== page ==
New action movie book celebrates the wildest, funniest films in the genre

It’s here, action movie fans (well, not so much here or anywhere just yet). Mine’s Bigger Than Yours! the 100 Wackiest Action Movies is available for pre-order through Amazon. Spanning the globe and genres, we break down the likes of Miami Connection, GetEven (sic), Wired to Kill, Deadly Prey and many many more (96 more, to be precise). We’ve highlighted highlighted action genre gems with all of the necessary components for greatness: Heroes! Villains! Henchmen!

We have shootouts in abandoned warehouses, choice zingers spanning “I’m going to kill you LAST” to “here’s a quarter, buy yourself a personality,” rambling spiels (“I’m telling these motherfuckers that if they continue killing our children to make their precious millions that they deposit in their secret Swiss bank accounts, counselor, before your last suit even gets off the court clerk’s desk, I’ll have their stinking bodies in garbage bags and ship them back to Japan for fertilizer.”) Wilhelm screams, heroes hanging off choppers (what’s with chopper pilot lateness? they never time it just right), shooting villains off fire escapes, and getting teary-eyed over wallet photos of loved ones…

Our pal Brian Trenchard-Smith (Strike of the Panther/Stuntrock) penned the foreword. If you enjoyed your last book, Death by Umbrella, there’s a reasonable chance you’ll dig this one too.

The Perfection

Call it the worst thing to happen to the cello since Yo-Yo Ma copped to playing over a recorded track at the Obama inauguration…

The Perfection yo-yos from one genre to another, psychological thriller, body horror, rape-and-revenge. Yet it succeeds in committing to none convincingly enough to merit more than a passing commendation due to its dialogue howlers and exposition vomited out two-thirds in (OK, maybe the emptying of stomach contents, metaphorically at least, means The Perfection actually sits squarely in the body horror camp, “camp” being the operative term).

Two music conservatory grads — cello virtuoso products of fictional Bachoff Music College, Massachusetts — meet in Shanghai at a star-studded student school audition…one of ’em’s career has been sidetracked (Charlotte, played by Allison Williams) thanks to being a PSW for her ailing mom, the other is a global touring superstar, Lizzie (Logan Browning). The two play a cello duet for the assembled, then fan-girl each other into a night on the town then into the sack.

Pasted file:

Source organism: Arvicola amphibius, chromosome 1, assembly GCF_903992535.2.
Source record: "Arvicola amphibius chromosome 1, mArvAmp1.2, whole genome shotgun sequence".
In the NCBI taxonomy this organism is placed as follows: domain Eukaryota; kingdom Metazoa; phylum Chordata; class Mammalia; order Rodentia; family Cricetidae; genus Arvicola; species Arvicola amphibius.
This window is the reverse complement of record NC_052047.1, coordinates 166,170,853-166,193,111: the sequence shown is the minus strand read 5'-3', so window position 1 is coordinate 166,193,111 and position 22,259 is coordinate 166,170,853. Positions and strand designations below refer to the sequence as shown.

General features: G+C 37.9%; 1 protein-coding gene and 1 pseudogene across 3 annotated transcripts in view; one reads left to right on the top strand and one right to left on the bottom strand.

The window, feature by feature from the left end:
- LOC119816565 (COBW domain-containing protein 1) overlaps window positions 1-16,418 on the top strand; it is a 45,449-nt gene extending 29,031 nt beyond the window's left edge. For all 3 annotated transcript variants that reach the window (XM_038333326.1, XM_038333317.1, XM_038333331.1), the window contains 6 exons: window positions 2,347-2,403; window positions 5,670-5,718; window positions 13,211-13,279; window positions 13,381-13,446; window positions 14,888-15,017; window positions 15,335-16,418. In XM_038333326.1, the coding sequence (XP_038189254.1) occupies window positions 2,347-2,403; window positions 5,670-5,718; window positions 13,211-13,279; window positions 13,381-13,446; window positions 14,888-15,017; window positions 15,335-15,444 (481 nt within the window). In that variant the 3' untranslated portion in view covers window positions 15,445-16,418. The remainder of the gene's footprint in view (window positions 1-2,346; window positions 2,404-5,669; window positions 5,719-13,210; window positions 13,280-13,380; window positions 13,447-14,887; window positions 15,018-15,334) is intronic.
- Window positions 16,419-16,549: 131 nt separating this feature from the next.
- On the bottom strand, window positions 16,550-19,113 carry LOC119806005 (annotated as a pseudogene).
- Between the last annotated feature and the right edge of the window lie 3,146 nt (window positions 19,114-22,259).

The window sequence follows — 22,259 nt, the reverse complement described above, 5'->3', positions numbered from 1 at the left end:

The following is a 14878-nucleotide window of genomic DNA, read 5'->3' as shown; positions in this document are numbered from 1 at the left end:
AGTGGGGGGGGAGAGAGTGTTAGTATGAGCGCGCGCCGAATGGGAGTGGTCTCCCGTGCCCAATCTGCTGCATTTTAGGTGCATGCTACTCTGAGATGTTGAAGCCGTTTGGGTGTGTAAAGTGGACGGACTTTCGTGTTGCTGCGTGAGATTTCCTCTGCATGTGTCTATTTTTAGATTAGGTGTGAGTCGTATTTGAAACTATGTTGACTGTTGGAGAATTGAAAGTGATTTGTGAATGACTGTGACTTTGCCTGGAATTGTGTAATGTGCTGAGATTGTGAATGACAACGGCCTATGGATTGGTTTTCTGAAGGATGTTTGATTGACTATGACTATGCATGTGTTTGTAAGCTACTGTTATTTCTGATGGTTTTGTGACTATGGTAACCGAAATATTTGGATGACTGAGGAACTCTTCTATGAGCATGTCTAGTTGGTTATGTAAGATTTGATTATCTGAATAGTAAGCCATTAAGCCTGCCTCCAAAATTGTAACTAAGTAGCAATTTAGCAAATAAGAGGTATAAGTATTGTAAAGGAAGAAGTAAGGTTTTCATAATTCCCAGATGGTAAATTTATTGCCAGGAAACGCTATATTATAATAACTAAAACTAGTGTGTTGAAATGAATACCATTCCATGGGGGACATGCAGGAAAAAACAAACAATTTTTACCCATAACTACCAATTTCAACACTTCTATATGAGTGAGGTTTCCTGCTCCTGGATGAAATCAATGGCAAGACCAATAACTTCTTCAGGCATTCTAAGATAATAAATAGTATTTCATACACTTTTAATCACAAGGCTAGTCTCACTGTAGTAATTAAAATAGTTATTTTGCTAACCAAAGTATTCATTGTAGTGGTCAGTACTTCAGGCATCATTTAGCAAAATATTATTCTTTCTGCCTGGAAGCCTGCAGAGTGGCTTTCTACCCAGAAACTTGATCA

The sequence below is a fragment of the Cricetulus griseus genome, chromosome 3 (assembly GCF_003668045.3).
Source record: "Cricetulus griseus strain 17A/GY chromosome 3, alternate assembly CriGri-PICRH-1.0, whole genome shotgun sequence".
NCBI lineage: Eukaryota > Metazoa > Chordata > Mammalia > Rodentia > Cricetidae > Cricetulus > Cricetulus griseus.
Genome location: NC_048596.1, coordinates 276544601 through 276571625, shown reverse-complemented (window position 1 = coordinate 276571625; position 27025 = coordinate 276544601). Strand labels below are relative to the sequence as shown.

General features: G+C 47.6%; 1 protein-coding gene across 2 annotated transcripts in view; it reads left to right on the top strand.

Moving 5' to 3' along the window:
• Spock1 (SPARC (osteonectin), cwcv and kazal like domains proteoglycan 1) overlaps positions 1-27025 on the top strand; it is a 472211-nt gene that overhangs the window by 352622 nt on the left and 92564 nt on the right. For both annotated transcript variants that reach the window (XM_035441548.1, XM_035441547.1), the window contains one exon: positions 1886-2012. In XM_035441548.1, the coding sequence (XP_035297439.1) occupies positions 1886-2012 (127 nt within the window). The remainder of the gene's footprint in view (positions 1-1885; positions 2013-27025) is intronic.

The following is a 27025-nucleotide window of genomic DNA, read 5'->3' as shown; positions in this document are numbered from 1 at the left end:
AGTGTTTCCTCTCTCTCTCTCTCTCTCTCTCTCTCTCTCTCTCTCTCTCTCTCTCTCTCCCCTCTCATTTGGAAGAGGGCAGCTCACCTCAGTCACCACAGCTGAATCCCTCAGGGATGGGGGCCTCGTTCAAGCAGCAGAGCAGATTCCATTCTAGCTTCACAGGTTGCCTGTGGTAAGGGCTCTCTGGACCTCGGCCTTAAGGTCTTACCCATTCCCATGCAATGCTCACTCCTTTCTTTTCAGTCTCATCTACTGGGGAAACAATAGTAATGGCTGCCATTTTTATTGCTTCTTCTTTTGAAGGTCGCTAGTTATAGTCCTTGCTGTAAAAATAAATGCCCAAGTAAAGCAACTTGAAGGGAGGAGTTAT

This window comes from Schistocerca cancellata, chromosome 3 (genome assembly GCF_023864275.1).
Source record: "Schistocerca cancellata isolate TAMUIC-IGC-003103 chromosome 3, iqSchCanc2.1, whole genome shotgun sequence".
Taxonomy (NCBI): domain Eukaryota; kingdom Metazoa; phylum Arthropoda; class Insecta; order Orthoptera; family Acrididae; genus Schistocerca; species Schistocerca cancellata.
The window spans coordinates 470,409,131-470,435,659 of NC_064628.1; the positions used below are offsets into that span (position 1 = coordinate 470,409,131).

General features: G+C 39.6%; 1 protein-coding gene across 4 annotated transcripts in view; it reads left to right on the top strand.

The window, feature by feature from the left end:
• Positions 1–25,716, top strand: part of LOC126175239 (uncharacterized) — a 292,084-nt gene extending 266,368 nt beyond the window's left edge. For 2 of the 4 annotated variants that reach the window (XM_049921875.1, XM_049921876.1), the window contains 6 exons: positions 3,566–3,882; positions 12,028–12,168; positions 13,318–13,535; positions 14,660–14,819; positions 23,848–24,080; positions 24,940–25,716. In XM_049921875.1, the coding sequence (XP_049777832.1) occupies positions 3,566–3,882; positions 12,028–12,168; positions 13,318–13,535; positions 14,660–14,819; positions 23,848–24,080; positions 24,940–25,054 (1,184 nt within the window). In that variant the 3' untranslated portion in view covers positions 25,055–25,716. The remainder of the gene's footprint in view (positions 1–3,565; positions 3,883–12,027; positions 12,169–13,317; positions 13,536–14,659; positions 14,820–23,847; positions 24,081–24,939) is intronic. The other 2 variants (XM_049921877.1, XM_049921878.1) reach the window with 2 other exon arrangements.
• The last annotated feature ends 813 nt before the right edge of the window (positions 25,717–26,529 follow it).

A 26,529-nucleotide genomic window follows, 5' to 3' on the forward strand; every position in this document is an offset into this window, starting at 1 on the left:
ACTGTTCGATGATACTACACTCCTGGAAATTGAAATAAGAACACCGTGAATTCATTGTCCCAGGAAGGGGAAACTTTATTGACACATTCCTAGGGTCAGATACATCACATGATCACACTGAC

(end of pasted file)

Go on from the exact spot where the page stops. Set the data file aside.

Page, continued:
The next day, Lizzie starts to develop stomach upset and headaches. Instead of convalescing in the hotel like a normal human, she urges Allison to go on a long-haul bus trip into rural China as “she only has two weeks off” before going back on tour. At the best of times, nobody would go on a long-haul bus trip, let alone when the Chinese equivalent of Montezuma’s revenge is coming to clear out the pipes…

Lizzie soon vomits maggots all over the bus window, then when allowed to disembark, shits all over the side of the road in full view of the commuters, this as Allison yells indiscriminately at everyone in English, instead of the one Chinese guy actually conversant in the language, “my friend needs a doctor!”

As the plot unspools, the director hits the reset button, and there’s a goofy video rewind showing what actually happened to Lizzie, which in the hands of a competent filmmaker, would’ve been realized in the form of subtle foreshadowing…but which here takes the form of an exposition dump, speaking of dumps.

The Perfection, despite some game performances, awesome set pieces, and fun globe-trotting, can’t come together. The disciplinarians of the fancy-pants school screams Suspiria, and given that Allison Williams plays essentially a variation on her Get Out role, you don’t have to be the Long Island Medium to see where this thing is going. Plus, what kind of music school would, at its own expense, host an elaborate and very costly global talent search that might as well have had Simon Cowell and Howard Stern judging it?

When an antagonist wails, “You cut off her hand for nothing,” it’s a master class in melodrama, which precedes a revenge denouement too cartoonish and laughable to match the serious allegations against the school.

The “famous” “Cello duet #3” was composed especially for the movie, and it’s a tonal misfire as well.

** (out of 5)